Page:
Minimum Wage Hike: An Empty Promise for Low-Income Families
Sixty years of research shows minimum wage hikes put low-skilled adults out of work and have no impact on poverty
Publication Date: January 2007
Topics: Minimum Wage
Washington, DC – The Employment Policies Institute warns today that legislation to raise the federal minimum wage to $7.25 would put low-skilled Americans out of work and ultimately prove ineffective at fighting poverty.
Minimum wage hikes jeopardize entry-level jobs:
Separate studies from economists at Duke, Michigan State, and Boston University all conclude that minimum wage hikes attract teenagers from wealthy families into the workforce, displacing low-skilled adults in the process.
Economists at Cornell University and the University of Connecticut found that a 10% increase in the minimum wage results in an 8.5% increase in unemployment for young African Americans and adults lacking a high school diploma.
Minimum wage hikes don’t target low-income families:
Not only would a minimum wage hike jeopardize the jobs of low-skilled adults, but it is a grossly ineffective way to assist low-income families for the simple reason that most minimum wage earners come from families that aren’t poor. In fact, the average family income of those who would benefit from the hike is $45,500 a year.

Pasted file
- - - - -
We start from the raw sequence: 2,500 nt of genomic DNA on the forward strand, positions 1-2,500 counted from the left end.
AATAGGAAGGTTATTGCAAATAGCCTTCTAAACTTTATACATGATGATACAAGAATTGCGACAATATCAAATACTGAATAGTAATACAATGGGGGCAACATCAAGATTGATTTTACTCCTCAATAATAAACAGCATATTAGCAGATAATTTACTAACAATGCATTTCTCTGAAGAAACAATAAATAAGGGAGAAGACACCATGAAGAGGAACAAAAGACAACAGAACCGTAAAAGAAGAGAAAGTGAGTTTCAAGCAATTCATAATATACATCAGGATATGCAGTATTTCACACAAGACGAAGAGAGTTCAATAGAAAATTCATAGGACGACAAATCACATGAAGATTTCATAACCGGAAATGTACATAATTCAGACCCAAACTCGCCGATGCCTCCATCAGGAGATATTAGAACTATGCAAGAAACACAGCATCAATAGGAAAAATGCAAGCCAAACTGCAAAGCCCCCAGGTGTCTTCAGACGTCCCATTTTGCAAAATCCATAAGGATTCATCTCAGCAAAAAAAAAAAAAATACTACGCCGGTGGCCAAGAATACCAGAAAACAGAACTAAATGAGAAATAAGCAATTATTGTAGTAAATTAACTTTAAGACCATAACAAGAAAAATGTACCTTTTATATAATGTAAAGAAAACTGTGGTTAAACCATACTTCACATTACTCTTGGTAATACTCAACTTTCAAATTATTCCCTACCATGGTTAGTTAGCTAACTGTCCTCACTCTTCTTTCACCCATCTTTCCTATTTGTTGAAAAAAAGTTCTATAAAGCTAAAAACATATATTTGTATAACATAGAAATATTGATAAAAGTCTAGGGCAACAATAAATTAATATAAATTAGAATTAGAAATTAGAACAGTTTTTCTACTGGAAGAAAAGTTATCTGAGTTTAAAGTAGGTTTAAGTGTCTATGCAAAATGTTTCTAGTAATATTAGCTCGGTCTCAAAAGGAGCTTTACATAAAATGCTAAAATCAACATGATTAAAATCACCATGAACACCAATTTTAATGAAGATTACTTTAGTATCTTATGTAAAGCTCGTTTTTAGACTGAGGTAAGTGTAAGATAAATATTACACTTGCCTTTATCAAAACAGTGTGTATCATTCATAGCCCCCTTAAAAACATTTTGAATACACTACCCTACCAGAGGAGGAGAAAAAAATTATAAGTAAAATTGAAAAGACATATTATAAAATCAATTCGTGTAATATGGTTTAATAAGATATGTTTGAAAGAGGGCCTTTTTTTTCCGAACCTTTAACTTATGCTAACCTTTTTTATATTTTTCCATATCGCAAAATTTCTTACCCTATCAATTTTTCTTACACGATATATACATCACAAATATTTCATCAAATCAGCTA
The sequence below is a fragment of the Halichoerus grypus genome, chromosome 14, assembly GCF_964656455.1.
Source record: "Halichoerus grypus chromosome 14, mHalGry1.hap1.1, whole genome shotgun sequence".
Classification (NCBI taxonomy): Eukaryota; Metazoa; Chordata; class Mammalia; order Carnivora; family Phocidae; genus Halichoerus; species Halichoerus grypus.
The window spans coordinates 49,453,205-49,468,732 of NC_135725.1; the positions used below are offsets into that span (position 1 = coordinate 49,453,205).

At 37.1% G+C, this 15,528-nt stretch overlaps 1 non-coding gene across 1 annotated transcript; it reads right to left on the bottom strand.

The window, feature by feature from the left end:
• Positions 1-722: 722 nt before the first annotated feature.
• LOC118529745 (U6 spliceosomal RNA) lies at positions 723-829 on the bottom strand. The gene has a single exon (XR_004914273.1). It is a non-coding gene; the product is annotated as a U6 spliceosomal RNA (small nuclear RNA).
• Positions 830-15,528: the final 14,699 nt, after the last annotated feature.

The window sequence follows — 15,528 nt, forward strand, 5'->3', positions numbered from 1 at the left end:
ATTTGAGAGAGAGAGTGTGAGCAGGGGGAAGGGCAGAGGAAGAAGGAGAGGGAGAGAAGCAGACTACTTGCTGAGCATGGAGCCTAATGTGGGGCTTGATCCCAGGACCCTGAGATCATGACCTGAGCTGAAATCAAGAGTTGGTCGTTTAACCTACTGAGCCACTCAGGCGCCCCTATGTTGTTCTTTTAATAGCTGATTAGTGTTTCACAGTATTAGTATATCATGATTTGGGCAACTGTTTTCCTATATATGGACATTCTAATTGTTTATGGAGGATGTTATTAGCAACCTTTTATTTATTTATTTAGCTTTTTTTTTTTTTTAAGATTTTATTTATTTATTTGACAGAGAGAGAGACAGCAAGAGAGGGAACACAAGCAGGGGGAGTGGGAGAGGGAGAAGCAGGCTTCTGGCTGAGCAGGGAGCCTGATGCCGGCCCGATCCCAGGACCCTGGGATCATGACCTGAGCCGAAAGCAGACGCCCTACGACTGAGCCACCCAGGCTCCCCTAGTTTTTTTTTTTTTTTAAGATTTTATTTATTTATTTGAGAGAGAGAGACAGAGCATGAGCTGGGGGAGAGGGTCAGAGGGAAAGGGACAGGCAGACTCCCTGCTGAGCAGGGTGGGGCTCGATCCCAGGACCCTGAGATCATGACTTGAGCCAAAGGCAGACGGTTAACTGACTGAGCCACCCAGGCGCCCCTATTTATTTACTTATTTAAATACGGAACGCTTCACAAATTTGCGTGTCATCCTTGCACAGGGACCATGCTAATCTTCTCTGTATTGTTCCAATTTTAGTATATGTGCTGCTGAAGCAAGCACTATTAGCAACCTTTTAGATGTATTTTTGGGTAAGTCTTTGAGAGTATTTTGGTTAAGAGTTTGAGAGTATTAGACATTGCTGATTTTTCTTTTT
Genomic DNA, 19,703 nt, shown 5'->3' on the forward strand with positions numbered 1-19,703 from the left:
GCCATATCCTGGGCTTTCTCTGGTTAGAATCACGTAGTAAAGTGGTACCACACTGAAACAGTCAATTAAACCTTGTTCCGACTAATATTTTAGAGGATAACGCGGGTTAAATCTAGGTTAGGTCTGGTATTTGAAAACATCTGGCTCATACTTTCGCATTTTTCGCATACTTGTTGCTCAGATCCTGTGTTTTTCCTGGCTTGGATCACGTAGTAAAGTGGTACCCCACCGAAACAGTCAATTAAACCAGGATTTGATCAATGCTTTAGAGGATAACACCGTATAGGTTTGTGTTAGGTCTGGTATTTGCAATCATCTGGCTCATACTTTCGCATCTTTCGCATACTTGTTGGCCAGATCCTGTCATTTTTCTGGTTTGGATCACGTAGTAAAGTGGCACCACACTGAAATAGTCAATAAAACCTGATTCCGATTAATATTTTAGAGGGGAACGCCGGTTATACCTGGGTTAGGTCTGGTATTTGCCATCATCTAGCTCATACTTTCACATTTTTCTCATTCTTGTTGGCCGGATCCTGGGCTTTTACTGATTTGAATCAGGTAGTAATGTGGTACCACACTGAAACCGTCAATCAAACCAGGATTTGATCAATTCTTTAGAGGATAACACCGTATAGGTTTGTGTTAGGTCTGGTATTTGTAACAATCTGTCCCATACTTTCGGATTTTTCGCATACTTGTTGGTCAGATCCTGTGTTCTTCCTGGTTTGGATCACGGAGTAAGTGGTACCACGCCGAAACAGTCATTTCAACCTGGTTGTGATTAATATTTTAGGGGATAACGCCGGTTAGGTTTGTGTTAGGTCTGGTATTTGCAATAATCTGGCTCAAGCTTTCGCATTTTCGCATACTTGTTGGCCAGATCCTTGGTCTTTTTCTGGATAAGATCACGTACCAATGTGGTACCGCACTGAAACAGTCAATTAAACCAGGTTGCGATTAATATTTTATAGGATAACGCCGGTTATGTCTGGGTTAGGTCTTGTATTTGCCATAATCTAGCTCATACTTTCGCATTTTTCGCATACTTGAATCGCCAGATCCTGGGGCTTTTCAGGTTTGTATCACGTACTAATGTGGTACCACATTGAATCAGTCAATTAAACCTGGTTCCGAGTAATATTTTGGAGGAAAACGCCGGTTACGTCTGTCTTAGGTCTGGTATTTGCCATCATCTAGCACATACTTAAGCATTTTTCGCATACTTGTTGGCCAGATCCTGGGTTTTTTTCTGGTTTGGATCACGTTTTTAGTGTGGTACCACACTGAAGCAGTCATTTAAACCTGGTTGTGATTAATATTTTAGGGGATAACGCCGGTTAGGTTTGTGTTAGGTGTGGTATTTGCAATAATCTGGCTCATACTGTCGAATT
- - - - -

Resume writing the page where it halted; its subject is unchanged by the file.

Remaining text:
Recent research from economists at Cornell and the University of Georgia found that only 3.7% of the benefits from the proposed hike to $7.25 would go to poor single mothers, and only 3.8% of the benefits would go to poor African American families. In contrast, over 87% of the benefits would go to families that aren’t poor.
There is a better way to help low-income families:
Instead of raising the minimum wage, Congress can have a real impact on the lives of low-income Americans by supporting an expansion of the Earned Income Tax Credit [EITC]. Unlike minimum wage hikes, the EITC effectively targets benefits to those in need without jeopardizing jobs.
“Raising the minimum wage is a feel-good policy that does little good,” said Mike Flynn, EPI’s Director of Legislative Affairs. “If this were about having a real impact on the lives of low-income families—instead of politics and popularity— lawmakers should be promoting an increase in the Earned Income Tax Credit, which has proven to be the best anti-poverty tool we have.”
The Employment Policies Institute is a nonprofit research organization dedicated to studying public policy issues surrounding entry-level employment. For more information or to schedule an interview, please contact Alison at 202/463-7650.